Diatom‐based reconstruction of multi‐timescale climate and environmental change from Lakes Dojran and Ohrid in the northeastern Mediterranean region
Zhang, Xiaosen S.
Thesis or dissertation
- © 2015 Xiaosen Zhang. All rights reserved. No part of this publication may be reproduced without the written permission of the copyright holder.
The southern Balkans is located at the juncture between the west–east and north–south contrasting hydroclimatic domains across the Mediterranean, and this study focuses on diatoms as indicators of late Quaternary climate change and recent human impact in Lakes Dojran and Ohrid. Lake Dojran (Macedonia/Greece) is a shallow and currently hypereutrophic lake controlled by a classic Mediterranean climate. The Lake Dojran diatom data provide a new insight into changes in lake level and trophic status during the Younger Dryas and Holocene in the northeastern Mediterranean region, and are also important in disentangling regional climate effects from local catchment dynamics during the Holocene. The pigment data from the upper part of the sequence provide clear evidence for accelerated eutrophication of Lake Dojran due to water abstraction and intensified agriculture during the recent several centuries. Ancient lakes in Europe are restricted to the southern Balkan region, and Lake Ohrid (Macedonia/Albania), under the influence of Mediterranean and somewhat continental climates, is a rare example with a high degree of biodiversity and endemism. In deep and highly oligotrophic Lake Ohrid, the diatom data provide a clear picture of Lateglacial and Holocene changes in temperature and lake productivity which is primarily modulated through stratification or mixing regime and associated nutrient redistribution in the water column, and comparison with the data from Lake Dojran reveals different responses of diatoms to climate in the contrasting types of lakes. Diatom analysis of a short core in the southeastern part of Lake Ohrid reveals human‐induced eutrophication of Lake Ohrid in the recent several decades influenced by nutrient transfer through springs from hydraulically‐linked Lake Prespa. Preliminary diatom analysis of the ICDP deep core in Lake Ohrid generates a preliminary interpretation of the response of diatoms to glacial–interglacial cycles and the evolution of endemic diatom species during the past more than one million years.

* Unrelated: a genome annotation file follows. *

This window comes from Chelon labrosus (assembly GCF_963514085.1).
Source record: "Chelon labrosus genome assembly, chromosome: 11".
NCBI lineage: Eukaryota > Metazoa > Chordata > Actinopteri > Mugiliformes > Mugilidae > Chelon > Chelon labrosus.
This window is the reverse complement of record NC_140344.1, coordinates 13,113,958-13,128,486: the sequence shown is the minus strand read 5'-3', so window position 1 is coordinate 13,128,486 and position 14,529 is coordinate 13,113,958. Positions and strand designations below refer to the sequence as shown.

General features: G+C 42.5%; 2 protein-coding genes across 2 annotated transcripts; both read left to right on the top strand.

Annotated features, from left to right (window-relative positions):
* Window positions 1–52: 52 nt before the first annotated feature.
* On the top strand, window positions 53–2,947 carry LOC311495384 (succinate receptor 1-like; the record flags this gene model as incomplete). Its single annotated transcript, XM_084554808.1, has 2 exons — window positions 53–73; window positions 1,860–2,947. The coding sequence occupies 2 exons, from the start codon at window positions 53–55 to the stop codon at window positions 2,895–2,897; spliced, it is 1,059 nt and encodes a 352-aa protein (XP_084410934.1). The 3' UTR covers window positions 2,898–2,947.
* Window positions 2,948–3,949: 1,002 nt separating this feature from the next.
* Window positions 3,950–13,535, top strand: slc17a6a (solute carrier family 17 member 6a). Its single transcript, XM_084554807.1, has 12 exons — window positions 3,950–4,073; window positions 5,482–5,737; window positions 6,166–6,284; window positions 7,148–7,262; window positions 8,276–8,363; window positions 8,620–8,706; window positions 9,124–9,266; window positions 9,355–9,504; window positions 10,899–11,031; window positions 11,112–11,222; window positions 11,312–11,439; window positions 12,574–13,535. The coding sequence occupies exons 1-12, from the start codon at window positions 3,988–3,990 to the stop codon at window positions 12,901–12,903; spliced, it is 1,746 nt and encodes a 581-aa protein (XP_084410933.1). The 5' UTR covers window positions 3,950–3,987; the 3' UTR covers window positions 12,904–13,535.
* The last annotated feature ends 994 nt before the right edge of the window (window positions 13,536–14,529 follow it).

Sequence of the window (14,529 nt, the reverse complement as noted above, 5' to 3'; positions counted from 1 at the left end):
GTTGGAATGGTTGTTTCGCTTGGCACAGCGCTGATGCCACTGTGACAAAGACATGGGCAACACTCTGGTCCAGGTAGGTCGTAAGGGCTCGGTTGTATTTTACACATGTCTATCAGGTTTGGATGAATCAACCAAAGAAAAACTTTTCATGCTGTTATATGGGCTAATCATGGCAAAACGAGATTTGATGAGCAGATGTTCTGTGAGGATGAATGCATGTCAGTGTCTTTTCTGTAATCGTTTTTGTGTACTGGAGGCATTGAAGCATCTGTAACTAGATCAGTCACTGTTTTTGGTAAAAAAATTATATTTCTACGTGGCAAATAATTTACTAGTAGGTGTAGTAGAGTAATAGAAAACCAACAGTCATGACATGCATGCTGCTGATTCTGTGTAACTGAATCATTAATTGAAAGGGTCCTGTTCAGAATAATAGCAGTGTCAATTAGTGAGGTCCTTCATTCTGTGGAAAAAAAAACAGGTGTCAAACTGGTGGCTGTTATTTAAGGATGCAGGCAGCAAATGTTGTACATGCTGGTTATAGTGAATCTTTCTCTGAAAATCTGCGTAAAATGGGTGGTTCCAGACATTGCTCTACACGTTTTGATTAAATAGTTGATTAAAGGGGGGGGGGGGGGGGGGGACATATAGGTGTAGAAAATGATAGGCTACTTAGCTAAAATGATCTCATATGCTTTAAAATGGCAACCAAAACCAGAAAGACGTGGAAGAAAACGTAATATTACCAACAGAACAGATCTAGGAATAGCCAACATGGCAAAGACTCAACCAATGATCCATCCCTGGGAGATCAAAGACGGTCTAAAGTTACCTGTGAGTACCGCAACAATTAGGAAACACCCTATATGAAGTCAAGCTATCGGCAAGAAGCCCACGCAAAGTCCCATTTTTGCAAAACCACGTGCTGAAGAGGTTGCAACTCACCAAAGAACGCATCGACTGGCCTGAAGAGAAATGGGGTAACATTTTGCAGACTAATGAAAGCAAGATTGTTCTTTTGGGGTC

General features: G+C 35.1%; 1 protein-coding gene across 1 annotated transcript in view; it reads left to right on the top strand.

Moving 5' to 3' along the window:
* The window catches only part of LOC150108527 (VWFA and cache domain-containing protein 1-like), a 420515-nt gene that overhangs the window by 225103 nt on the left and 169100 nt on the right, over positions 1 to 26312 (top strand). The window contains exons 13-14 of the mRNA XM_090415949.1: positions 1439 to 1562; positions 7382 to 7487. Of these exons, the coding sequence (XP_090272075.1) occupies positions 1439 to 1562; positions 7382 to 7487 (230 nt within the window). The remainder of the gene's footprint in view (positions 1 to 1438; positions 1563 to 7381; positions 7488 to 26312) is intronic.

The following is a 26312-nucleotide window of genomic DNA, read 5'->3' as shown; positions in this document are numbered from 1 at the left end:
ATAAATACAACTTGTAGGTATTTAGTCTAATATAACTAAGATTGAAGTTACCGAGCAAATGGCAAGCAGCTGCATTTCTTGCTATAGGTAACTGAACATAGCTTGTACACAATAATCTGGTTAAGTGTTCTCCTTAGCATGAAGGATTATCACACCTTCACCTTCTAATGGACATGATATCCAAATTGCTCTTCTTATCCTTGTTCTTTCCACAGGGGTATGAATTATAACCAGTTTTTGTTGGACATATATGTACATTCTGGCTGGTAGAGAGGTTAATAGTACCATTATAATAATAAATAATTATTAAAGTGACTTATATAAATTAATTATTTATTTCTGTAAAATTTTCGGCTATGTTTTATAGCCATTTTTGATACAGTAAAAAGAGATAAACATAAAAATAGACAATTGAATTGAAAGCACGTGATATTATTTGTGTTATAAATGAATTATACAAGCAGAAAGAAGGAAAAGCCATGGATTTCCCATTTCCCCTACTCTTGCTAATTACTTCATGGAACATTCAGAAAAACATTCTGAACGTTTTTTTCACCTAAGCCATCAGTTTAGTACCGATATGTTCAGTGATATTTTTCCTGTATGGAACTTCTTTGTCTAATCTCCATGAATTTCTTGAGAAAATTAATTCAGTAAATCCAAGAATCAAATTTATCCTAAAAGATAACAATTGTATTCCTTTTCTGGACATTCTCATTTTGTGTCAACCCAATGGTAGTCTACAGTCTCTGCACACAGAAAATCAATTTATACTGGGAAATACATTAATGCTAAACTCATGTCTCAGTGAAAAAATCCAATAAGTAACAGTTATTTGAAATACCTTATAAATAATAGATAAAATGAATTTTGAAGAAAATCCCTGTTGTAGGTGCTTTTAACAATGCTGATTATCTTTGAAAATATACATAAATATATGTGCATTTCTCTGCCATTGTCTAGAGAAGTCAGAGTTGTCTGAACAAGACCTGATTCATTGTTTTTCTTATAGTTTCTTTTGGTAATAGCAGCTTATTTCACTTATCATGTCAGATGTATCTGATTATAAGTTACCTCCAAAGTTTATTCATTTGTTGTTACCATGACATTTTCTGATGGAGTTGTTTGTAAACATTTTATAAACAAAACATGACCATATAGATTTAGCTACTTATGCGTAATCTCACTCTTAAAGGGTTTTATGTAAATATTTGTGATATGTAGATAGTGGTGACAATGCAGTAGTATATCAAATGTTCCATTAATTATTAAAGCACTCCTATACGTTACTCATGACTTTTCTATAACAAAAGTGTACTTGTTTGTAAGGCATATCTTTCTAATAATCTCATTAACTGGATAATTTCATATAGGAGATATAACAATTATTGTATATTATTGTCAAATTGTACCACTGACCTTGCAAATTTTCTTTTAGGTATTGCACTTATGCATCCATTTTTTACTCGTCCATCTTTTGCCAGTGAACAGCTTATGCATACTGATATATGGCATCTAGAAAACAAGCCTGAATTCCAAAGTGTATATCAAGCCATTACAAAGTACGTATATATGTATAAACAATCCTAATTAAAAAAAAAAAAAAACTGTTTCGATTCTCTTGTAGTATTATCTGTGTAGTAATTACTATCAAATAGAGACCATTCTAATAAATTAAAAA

- Department of Geography, Environment and Earth Sciences, The University of Hull
- Reed, Jane M. (Professor)
- Sponsor (Organisation)
- University of Hull; China Scholarship Council
- Qualification level
- Qualification name
- 4 MB